Our friend from Denmark, Birger Vejrum, organised a wine tasting lunch at La Trompette sand, inevitably, I couldn't resist. On arrival at midday, there were 14 wines to taste, all from Roero producers, ranging from white wines made from the indigenous Arneis grape, through Barberas and Nebbiolos to Roero reds (also from Nebbiolo). Five producers were represented including Fabrizio Battaglino and Filippo Gallino.
There were just two whites, both with the Roero designation: a 2011 from Ca'Rossa had immediate appeal whereas Fabrizio's 2010 showed more mineral complexity and potential to age and develop over four or five years.
The Barbera grape was represented by Ca'Rossa whose 2009 "Mulassa" is very fruity with quite a rich nose but was quickly put in the shade by Gallino's 2007 Superiore with its structure and depth of fruit which had more complexity (undergrowth etc). Maybe this will have to be added to my next shopping list.
A few Nebbiolo d'Alba wines next. Not quite a level playing field, perhaps, as Fabrizio's 2010 Colla coulld bear a Roero label but he has always marketed it as Nebbiolo d'Alba. Quite simply, this was my wine of the tasting with a lovely rounded nose, fleshier than the previous vintage (2008 - the vineyard was devastated in 2009) and lovely depth of fruit. I passed on my compliments to Fabrizio after the tasting and he said he thought this the best wine he has ever made. I agree.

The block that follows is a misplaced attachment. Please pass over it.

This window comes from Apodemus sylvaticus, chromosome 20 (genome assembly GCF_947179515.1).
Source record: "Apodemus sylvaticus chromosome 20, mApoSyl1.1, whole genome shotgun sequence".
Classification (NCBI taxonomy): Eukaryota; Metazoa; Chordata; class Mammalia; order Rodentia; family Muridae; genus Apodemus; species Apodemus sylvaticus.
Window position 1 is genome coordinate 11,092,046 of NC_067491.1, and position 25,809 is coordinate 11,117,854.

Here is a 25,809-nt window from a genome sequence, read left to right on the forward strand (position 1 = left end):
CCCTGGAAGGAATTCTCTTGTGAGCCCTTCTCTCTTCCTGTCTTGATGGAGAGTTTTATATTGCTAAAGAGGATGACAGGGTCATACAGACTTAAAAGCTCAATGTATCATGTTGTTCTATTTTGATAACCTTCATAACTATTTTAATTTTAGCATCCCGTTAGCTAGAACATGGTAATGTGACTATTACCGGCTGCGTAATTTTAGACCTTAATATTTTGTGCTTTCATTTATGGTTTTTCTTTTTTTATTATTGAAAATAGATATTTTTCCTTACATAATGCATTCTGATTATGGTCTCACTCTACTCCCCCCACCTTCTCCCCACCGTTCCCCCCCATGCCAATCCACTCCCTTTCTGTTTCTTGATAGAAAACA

One of the other Nebbiolo wines is rather more expensive: Sandrone's 2009 is certainly very good and could be placed alongside many Barolo wines without looking at all out of place. It just didn't have the flesh of the Colla.
The Roero reds completed the tasting. These tannic Nebbiolo wines revealed some of their magic but clearly there is more to come. The most complete was a 2007 Riserva "Roche d'Amsej" from Matteo Correggia aged for two years each in barrel and bottle. The most evolved of all the wines, it had a lovely, rich, rounded palate but costs over £30, I discovered. Needless to say I was very happy when Birger made a present to me of the spare bottle although he did recommend I hold it for a few years. Hmmm.
Lunch was excellent (thanks La Trompette!) and several other wines were enjoyed with the food. Most interesting was a 1999 Roero Superiore "Mombeltramo" from Azienda Malvira, not necessarily the best wine on the table but the one which showed the potential of Roero at full maturity. Now I just need to wait another decade for my stocks of Fabrizio's wines to mature.